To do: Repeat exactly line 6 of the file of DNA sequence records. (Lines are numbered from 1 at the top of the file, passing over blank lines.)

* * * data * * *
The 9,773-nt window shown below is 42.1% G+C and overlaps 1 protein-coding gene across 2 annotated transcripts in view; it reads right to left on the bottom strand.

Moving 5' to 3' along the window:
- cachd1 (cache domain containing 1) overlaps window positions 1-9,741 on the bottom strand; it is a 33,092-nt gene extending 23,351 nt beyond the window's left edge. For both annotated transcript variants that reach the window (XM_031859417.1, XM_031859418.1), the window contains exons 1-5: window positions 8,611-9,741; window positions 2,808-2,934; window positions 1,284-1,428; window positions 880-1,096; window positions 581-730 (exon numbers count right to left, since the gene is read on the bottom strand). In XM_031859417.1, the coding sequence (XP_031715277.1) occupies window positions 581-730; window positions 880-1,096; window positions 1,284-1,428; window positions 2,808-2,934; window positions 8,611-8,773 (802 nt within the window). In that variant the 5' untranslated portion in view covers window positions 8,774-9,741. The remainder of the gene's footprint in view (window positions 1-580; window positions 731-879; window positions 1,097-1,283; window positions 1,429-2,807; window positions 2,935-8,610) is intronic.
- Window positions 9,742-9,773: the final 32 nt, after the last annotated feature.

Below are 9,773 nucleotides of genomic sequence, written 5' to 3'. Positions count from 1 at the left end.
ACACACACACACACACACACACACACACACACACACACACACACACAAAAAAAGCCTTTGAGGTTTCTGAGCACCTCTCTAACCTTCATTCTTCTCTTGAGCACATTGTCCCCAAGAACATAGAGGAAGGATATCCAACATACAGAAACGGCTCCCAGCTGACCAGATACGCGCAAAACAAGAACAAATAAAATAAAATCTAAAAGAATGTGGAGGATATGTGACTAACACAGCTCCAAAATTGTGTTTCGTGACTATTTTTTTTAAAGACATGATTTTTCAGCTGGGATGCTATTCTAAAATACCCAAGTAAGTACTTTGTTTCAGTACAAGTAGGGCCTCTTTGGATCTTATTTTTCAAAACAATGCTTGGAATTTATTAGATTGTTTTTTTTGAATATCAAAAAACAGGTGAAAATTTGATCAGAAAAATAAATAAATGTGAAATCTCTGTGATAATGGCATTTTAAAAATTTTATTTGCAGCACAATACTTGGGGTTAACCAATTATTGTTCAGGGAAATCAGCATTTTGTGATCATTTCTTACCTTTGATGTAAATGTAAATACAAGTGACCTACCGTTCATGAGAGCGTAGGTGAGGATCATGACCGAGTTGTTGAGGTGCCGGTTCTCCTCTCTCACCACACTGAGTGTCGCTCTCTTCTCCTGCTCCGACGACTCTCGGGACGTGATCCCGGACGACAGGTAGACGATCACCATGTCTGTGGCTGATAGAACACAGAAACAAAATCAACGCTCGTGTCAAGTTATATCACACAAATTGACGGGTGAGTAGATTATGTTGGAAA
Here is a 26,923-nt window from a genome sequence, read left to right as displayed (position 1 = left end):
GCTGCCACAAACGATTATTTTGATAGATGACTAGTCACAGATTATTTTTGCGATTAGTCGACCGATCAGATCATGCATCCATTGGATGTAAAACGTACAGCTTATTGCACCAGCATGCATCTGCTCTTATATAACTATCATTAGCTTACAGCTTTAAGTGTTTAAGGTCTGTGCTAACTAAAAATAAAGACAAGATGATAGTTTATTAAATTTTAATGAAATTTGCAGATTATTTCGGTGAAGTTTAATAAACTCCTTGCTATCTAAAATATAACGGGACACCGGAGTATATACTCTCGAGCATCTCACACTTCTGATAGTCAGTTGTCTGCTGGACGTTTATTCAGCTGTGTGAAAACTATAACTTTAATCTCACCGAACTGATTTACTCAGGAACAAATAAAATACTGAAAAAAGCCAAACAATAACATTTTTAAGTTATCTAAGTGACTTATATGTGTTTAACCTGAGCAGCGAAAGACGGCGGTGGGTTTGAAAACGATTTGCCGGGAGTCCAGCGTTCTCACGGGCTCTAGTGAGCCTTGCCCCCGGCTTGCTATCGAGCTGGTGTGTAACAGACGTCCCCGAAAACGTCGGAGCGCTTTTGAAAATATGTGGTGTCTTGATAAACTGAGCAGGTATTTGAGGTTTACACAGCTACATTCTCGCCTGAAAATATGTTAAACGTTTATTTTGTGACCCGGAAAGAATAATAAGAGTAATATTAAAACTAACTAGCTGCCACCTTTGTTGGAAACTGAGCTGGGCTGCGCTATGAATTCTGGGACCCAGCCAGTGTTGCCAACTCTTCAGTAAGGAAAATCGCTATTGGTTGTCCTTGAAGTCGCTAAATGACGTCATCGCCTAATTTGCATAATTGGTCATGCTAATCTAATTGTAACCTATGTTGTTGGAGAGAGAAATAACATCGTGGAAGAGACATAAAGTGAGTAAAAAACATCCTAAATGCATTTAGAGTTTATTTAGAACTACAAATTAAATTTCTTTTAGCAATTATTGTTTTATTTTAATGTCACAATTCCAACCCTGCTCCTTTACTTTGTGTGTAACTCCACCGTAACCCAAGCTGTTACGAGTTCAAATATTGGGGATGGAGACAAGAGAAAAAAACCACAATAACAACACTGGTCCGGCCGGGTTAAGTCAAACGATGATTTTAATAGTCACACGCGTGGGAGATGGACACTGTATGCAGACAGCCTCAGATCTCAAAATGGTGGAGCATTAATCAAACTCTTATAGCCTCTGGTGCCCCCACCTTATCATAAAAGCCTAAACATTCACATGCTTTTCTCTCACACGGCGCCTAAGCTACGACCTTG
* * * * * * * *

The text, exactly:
ACACACACACACACACACACACACACACACACACACACACACACACAAAAAAAGCCTTTGAGGTTTCTGAGCACCTCTCTAACCTTCATTCTTCTCTTGAGCACATTGTCCCCAAGAACATAGAGGAAGGATATCCAACATACAGAAACGGCTCCCAGCTGACCAGATACGCGCAAAACAAGAACAAATAAAATAAAATCTAAAAGAATGTGGAGGATATGTGACTAACACAGCTCCAAAATTGTGTTTCGTGACTATTTTTTTTAAAGACATGATTTTTCAGCTGGGATGCTATTCTAAAATACCCAAGTAAGTACTTTGTTTCAGTACAAGTAGGGCCTCTTTGGATCTTATTTTTCAAAACAATGCTTGGAATTTATTAGATTGTTTTTTTTGAATATCAAAAAACAGGTGAAAATTTGATCAGAAAAATAAATAAATGTGAAATCTCTGTGATAATGGCATTTTAAAAATTTTATTTGCAGCACAATACTTGGGGTTAACCAATTATTGTTCAGGGAAATCAGCATTTTGTGATCATTTCTTACCTTTGATGTAAATGTAAATACAAGTGACCTACCGTTCATGAGAGCGTAGGTGAGGATCATGACCGAGTTGTTGAGGTGCCGGTTCTCCTCTCTCACCACACTGAGTGTCGCTCTCTTCTCCTGCTCCGACGACTCTCGGGACGTGATCCCGGACGACAGGTAGACGATCACCATGTCTGTGGCTGATAGAACACAGAAACAAAATCAACGCTCGTGTCAAGTTATATCACACAAATTGACGGGTGAGTAGATTATGTTGGAAA